Canadian fighter jets, militarism and the human rights to water and sanitation in Iraq and Libya
Photo: 2,000-pound GBU-10 bombs are mounted on a CF-18 fighter jet at a base in Italy before deployment to Libya in 2011.
The Canadian government is planning to spend $19 billion on new fighter jets. That contract could be awarded within the next 18 months.
One way to understand what they might be used for is to look at how Canada’s existing fleet of CF-18 fighter jets have been used in the recent past.
The CBC has reported: “In 1991, the Canadian Forces deployed 24 CF-18s to aid the U.S. during the first Gulf War. These aircraft were based out of Qatar and flew over 5,700 hours, participating in 56 bombing missions.”
In an article published earlier this year, The Hill reported on the present challenge of Iraq in meeting its demand for electricity.
The Hill explains: “Iraq’s electricity woes can be traced to 1991, when the U.S.-led bombing campaign nearly destroyed Saddam Hussein’s electricity infrastructure. The campaign included 215 sorties aimed at Iraq’s grid.”
That article adds: “Human Rights Watch condemned the bombing, saying that the destruction of Iraq’s grid ‘resulted in severe deprivation of clean water and sewage removal for the civilian population and paralyzed the country’s entire health care system’.”
And it noted: “The lack of clean water led to a cholera outbreak. Water contamination and other health-related problems resulted in a surge in civilian deaths with credible estimates putting the number of Iraqis killed by disease at 70,000.”
Almost 30 years later, the problem persists.
Earlier this year, Chatham House highlighted: “Baghdad has a sewage treatment plant that originally ran on its own electricity source, but this capacity was destroyed in 1991 and was never replaced. The city continues to suffer from dangerous levels of water pollution because the electricity supply from the grid is insufficient to power the plant.”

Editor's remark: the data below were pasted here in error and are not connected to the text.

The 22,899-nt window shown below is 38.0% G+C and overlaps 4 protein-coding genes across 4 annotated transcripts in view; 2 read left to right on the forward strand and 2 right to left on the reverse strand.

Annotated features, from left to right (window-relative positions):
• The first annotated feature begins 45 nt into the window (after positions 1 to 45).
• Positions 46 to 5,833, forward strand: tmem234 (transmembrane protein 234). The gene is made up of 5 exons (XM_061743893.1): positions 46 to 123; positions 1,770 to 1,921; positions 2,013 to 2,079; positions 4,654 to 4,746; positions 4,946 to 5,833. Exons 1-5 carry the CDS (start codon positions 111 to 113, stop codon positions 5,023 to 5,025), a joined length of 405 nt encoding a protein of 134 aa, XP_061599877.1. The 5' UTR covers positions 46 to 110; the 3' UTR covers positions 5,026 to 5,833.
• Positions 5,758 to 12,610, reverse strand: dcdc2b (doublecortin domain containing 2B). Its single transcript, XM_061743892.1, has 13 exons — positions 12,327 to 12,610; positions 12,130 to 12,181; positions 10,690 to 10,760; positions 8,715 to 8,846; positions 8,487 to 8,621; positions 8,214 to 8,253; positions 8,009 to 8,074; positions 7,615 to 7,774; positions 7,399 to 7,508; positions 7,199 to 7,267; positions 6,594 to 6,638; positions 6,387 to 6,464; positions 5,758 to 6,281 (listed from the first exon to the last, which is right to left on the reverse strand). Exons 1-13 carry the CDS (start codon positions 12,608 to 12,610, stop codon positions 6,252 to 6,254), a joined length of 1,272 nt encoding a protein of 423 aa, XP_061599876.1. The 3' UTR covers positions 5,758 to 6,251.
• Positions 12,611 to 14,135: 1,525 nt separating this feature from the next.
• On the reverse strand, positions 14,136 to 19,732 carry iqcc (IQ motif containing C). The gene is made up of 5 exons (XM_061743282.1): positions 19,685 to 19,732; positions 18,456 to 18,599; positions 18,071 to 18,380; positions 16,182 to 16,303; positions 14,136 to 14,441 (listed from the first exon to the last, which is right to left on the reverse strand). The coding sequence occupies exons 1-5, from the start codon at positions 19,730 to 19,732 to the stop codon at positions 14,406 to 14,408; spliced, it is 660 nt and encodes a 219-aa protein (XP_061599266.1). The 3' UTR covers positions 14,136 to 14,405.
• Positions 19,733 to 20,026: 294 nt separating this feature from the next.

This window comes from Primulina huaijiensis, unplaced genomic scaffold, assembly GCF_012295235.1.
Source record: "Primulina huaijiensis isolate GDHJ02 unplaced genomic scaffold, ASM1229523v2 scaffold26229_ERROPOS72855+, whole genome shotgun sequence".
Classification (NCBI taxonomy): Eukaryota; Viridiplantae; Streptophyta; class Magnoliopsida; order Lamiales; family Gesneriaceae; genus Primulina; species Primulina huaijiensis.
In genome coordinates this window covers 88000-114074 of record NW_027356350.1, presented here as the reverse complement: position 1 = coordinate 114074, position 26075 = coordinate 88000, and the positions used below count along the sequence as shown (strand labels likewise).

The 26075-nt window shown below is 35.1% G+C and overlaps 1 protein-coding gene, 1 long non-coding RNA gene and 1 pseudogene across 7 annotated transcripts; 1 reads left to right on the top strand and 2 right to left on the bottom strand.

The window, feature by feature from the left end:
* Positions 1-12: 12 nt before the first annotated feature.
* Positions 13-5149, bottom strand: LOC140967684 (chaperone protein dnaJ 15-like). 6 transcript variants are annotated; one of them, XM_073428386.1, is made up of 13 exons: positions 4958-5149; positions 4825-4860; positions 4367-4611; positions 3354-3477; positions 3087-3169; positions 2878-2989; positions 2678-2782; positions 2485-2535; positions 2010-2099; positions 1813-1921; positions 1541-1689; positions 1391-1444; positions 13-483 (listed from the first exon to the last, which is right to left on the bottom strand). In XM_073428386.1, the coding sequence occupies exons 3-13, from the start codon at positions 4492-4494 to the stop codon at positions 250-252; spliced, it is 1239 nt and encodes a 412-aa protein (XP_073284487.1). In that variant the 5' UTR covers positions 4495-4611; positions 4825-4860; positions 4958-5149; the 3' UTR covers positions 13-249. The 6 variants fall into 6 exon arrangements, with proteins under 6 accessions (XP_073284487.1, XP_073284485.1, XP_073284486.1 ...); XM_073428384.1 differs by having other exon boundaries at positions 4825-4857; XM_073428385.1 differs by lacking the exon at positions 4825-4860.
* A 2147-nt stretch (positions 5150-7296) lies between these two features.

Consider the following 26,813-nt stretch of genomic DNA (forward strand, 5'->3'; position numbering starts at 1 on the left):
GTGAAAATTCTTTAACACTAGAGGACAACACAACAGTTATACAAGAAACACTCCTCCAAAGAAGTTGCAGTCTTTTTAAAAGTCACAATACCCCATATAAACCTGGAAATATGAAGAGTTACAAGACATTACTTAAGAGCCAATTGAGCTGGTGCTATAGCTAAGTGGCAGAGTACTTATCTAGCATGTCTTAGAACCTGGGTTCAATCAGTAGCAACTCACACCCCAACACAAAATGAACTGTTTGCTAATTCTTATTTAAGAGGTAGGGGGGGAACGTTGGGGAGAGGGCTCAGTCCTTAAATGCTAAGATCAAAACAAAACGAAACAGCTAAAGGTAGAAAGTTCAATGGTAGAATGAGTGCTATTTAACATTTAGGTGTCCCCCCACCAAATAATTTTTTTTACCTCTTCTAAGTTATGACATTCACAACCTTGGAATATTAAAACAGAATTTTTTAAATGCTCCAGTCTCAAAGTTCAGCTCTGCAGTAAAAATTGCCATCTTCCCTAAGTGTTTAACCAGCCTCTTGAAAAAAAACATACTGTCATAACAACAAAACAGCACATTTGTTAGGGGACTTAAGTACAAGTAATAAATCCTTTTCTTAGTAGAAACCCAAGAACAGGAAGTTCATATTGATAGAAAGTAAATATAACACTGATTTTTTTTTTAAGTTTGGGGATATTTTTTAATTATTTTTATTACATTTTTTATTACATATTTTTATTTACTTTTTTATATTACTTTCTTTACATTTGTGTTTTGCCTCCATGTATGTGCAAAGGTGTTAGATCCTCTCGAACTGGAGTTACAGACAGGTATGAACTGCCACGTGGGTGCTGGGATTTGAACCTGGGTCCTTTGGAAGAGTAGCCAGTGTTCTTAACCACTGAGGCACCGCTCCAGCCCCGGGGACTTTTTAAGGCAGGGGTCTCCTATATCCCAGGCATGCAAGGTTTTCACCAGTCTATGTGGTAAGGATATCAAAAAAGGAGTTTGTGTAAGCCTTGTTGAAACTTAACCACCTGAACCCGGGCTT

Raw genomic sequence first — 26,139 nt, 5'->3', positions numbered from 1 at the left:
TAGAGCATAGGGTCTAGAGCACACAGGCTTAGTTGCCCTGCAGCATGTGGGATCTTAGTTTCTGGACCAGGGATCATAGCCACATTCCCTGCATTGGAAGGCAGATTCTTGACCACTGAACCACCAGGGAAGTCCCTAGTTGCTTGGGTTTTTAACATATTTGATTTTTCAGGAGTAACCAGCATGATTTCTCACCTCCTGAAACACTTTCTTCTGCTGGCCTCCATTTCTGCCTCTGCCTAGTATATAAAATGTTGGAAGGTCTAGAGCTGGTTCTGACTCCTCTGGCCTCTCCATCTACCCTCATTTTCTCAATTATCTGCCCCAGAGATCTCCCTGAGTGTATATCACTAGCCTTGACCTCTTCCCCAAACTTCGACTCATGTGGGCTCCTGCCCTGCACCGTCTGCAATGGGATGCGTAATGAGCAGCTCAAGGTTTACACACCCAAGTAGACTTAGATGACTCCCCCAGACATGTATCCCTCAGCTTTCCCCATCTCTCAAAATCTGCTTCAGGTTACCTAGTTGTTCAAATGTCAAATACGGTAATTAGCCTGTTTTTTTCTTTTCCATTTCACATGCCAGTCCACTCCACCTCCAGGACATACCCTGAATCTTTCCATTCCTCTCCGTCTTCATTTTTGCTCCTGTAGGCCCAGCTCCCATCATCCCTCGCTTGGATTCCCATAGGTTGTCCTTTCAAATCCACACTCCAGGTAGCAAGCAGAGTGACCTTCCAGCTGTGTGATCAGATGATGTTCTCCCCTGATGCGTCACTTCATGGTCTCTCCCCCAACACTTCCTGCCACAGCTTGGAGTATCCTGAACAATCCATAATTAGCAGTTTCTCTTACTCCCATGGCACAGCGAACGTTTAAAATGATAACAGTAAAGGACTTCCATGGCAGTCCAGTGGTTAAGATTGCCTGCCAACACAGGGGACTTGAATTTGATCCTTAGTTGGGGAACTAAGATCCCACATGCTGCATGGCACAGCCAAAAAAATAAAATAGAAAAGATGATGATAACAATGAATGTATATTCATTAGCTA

In August 2011, the National Post reported: “Six CF-18s — backed up by one spare — have logged 733 bombing sorties above the North African nation, while the Canadian refuelling and reconnaissance aircraft have added hundreds more flights.”
The Canadian Press adds: “They eventually flew 10 per cent of all NATO strike missions.”
Investigative journalist Nafeez Ahmed has written NATO “debilitated Libya’s water supply by targeting critical state-owned water installations.” That included bombing a state water utility in Sirte in April 2011 and the water-pipe factory in Brega in July 2011.
The water-pipe factories in Sirte and Brega were essential to the Great Man-Made River (GMR), a pipeline system that supplies water from the Nubian Sandstone Aquifer System in the southern part of the country to northern cities including Tripoli and Benghazi.
Ahmed adds: “By September 2011, UNICEF reported that the disruption to the GMR had left 4 million Libyans without potable water.”
And in his May 2015 article he highlighted: “The GMR remains disrupted to this day, and Libya’s national water crisis continues to escalate.”
Again, the problem persists.
Earlier this year, Reuters reported that Libya continues to be ravaged by conflict and limited access to water is of additional concern given the COVID-19 pandemic.
Targeting water a breach of human rights
Following an attack on the water system in Aleppo, Syria in 2014, the United Nations issued this statement that highlighted: “The Secretary-General notes that preventing people’s access to safe water is a denial of a fundamental human right.”
More recently, UN Special Rapporteur Léo Heller noted: “Ten years ago, on 28 July 2010, the United Nations General Assembly passed Resolution 64/292, which explicitly recognized water and sanitation as a human right and acknowledged that water and sanitation are essential to the realization of all human rights.”
Despite these acknowledgements, it does not appear that Canada or NATO have an explicit, publicly stated position that prohibits the bombing of the infrastructure essential to the human rights to water and sanitation.
Militarism did not bring peace to Iraq and Libya but rather fuelled a continuing crisis. Meanwhile, the world spends nearly $3 trillion a year on military expenditures, while $150 billion a year would deliver universal safe water and sanitation.